SANTA FE, N.M. — There was no flag waving, no speeches from politicians, nor a parade – save for the group of more than a dozen runners that ran the last leg of a ceremonial run that started in the Walatowa plaza on Jemez Pueblo and finished up the road at the tribe’s ancestral village of Giusewa, now the Jemez Historic Site.
By the time the runners finished midmorning last Sunday, few of the hundreds of people who came out for Pueblo Independence Day were on hand to witness perhaps the most poignant part of the commemoration of the start of the Pueblo Revolt on Aug. 10, 1680, which changed the course of history in New Mexico.
After completing the approximately 10-mile pilgrimage, the runners climbed down a wooden ladder into a kiva, where they were met by the head of the fall season clown society.
“The head man of the society gives a talk, and gives thanks and prays for good health and a good hunting season,” Eugene Tafoya, a part of the tribal leadership at Jemez Pueblo, said of the subterranean ceremony. “It’s very important to us because it has to do with the site here and carrying on our traditions.”
Sometimes called America’s first revolution, pueblos in northern New Mexico in 1680 revolted against the Spanish.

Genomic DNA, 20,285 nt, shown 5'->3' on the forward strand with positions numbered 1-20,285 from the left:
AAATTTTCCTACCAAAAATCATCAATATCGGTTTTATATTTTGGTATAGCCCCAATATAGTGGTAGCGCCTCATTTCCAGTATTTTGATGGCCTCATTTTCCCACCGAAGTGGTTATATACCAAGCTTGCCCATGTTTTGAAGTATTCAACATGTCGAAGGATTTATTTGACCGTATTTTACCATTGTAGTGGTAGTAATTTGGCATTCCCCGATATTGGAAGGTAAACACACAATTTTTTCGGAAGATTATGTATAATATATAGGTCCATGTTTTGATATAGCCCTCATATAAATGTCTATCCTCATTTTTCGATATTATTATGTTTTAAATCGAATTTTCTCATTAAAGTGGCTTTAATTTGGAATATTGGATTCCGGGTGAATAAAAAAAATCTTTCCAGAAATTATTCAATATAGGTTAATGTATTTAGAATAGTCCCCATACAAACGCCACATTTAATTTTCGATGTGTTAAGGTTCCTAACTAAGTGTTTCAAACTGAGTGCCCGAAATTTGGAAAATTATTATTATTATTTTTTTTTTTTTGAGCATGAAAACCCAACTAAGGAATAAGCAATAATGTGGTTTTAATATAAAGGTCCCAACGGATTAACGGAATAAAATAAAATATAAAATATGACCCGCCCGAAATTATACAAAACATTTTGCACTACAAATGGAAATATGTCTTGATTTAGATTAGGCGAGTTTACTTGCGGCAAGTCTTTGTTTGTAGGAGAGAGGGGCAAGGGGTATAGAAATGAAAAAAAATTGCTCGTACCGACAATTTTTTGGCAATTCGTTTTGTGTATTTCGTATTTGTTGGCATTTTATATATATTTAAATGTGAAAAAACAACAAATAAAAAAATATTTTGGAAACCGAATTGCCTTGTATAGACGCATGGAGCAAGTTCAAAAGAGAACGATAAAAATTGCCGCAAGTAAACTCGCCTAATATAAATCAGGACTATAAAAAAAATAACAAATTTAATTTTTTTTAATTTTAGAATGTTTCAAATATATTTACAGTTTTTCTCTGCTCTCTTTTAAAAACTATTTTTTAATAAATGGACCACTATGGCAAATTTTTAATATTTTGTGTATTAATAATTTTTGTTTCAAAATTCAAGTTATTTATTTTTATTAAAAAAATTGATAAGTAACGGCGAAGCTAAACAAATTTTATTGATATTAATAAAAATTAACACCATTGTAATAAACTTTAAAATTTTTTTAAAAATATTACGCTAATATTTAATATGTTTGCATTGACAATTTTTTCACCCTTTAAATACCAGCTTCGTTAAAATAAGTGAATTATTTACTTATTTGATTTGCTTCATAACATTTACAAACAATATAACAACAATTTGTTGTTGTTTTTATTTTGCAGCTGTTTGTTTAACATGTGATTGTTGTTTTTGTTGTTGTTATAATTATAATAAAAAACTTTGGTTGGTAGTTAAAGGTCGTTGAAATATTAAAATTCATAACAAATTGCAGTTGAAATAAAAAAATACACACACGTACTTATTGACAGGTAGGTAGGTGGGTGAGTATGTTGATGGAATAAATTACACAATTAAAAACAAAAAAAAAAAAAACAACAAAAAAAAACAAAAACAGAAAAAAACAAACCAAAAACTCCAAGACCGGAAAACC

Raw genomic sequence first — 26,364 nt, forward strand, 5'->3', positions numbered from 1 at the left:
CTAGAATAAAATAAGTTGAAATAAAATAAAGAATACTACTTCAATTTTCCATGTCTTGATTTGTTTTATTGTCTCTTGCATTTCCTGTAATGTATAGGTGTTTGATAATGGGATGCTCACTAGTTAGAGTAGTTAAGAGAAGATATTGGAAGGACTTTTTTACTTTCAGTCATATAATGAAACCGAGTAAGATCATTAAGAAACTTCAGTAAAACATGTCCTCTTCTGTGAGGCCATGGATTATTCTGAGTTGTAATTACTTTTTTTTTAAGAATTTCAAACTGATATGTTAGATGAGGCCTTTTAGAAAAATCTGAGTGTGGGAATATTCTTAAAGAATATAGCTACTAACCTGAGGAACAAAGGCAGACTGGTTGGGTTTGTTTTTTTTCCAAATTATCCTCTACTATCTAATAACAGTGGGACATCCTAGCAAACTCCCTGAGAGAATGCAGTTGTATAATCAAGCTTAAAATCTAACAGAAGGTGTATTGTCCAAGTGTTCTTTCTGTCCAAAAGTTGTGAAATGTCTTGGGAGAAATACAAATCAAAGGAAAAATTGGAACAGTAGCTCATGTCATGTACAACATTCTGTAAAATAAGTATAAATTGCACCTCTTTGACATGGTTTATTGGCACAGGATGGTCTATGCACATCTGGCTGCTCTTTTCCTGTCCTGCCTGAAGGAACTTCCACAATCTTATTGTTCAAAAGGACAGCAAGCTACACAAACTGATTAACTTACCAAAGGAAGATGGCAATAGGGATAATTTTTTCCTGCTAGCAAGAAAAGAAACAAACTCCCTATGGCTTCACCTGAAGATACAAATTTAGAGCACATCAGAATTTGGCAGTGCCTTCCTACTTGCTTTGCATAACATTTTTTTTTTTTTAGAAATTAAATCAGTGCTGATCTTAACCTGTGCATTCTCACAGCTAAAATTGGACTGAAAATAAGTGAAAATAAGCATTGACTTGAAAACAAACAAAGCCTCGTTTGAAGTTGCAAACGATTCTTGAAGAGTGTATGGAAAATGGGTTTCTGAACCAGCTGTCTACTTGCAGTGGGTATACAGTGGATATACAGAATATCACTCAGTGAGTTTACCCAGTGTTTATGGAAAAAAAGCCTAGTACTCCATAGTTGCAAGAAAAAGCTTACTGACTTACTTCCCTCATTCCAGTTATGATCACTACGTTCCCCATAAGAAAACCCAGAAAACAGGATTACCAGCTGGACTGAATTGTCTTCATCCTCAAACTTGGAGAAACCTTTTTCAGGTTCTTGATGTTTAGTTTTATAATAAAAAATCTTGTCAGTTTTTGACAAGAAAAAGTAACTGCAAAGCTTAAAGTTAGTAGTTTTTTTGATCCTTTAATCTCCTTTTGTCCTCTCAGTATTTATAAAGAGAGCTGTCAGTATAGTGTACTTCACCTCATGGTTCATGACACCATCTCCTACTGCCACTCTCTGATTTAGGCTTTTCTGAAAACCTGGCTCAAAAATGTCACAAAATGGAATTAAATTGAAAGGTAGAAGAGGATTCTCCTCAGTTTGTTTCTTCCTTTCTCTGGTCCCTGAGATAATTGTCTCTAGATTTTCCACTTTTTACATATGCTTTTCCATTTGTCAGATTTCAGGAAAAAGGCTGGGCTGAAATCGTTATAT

The Spanish were driven out, but returned 12 years later in what history has sometimes falsely painted as a bloodless reconquest.
To be sure, blood was shed and horrid acts of violence were committed on both sides of the conflict. And while, 400 years later, the Native, Spanish and Anglo cultures have blended to make New Mexico a culturally rich and diverse place, resentments between the races still linger.
In recent years, Native groups have disrupted the “Entrada” – intended as a re-enactment of the Spaniards’ return to northern New Mexico that is held during the Santa Fe Fiesta every September – with protest.
The protesters say the Entrada is revisionist history, inaccurately portraying the Spanish as being welcomed back by Pueblo people.
Organizers of the Entrada say there was in fact a peaceful moment when Don Diego de Vargas led the Spanish return to Santa Fe, and that the script for the re-enactment has been revised and other changes have been made to make the event more inclusive.
Another protest at this year’s Entrada, scheduled on the downtown Plaza on Sept. 8, seems likely. At an anti-racism rally on the Plaza earlier this week, a small group took up a chant of “Abolish the Entrada,” just as protesters did during last year’s Entrada.